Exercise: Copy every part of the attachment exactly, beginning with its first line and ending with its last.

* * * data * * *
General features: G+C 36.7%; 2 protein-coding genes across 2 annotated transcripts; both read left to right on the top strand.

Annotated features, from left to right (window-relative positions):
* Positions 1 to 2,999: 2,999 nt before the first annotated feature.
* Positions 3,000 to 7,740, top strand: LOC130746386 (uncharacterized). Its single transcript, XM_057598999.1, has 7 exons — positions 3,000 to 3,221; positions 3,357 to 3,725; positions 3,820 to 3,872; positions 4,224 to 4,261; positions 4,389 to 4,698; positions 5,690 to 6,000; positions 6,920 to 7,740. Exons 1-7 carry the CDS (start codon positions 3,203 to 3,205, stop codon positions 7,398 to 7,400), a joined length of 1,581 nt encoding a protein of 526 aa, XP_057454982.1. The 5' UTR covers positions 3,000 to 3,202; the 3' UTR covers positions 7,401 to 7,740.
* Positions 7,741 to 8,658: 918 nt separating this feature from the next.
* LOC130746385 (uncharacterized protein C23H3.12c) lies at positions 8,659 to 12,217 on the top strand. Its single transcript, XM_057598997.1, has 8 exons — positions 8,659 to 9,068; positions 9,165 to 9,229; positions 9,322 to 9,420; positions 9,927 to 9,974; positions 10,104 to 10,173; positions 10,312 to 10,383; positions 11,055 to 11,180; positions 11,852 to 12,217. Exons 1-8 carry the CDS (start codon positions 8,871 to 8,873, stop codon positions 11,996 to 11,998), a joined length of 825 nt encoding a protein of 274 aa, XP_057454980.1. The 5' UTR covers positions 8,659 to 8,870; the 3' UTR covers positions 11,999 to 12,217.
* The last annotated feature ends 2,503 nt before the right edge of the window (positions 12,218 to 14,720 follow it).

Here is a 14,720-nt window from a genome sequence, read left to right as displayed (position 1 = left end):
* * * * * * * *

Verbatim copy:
General features: G+C 36.7%; 2 protein-coding genes across 2 annotated transcripts; both read left to right on the top strand.

Annotated features, from left to right (window-relative positions):
* Positions 1 to 2,999: 2,999 nt before the first annotated feature.
* Positions 3,000 to 7,740, top strand: LOC130746386 (uncharacterized). Its single transcript, XM_057598999.1, has 7 exons — positions 3,000 to 3,221; positions 3,357 to 3,725; positions 3,820 to 3,872; positions 4,224 to 4,261; positions 4,389 to 4,698; positions 5,690 to 6,000; positions 6,920 to 7,740. Exons 1-7 carry the CDS (start codon positions 3,203 to 3,205, stop codon positions 7,398 to 7,400), a joined length of 1,581 nt encoding a protein of 526 aa, XP_057454982.1. The 5' UTR covers positions 3,000 to 3,202; the 3' UTR covers positions 7,401 to 7,740.
* Positions 7,741 to 8,658: 918 nt separating this feature from the next.
* LOC130746385 (uncharacterized protein C23H3.12c) lies at positions 8,659 to 12,217 on the top strand. Its single transcript, XM_057598997.1, has 8 exons — positions 8,659 to 9,068; positions 9,165 to 9,229; positions 9,322 to 9,420; positions 9,927 to 9,974; positions 10,104 to 10,173; positions 10,312 to 10,383; positions 11,055 to 11,180; positions 11,852 to 12,217. Exons 1-8 carry the CDS (start codon positions 8,871 to 8,873, stop codon positions 11,996 to 11,998), a joined length of 825 nt encoding a protein of 274 aa, XP_057454980.1. The 5' UTR covers positions 8,659 to 8,870; the 3' UTR covers positions 11,999 to 12,217.
* The last annotated feature ends 2,503 nt before the right edge of the window (positions 12,218 to 14,720 follow it).

Here is a 14,720-nt window from a genome sequence, read left to right as displayed (position 1 = left end):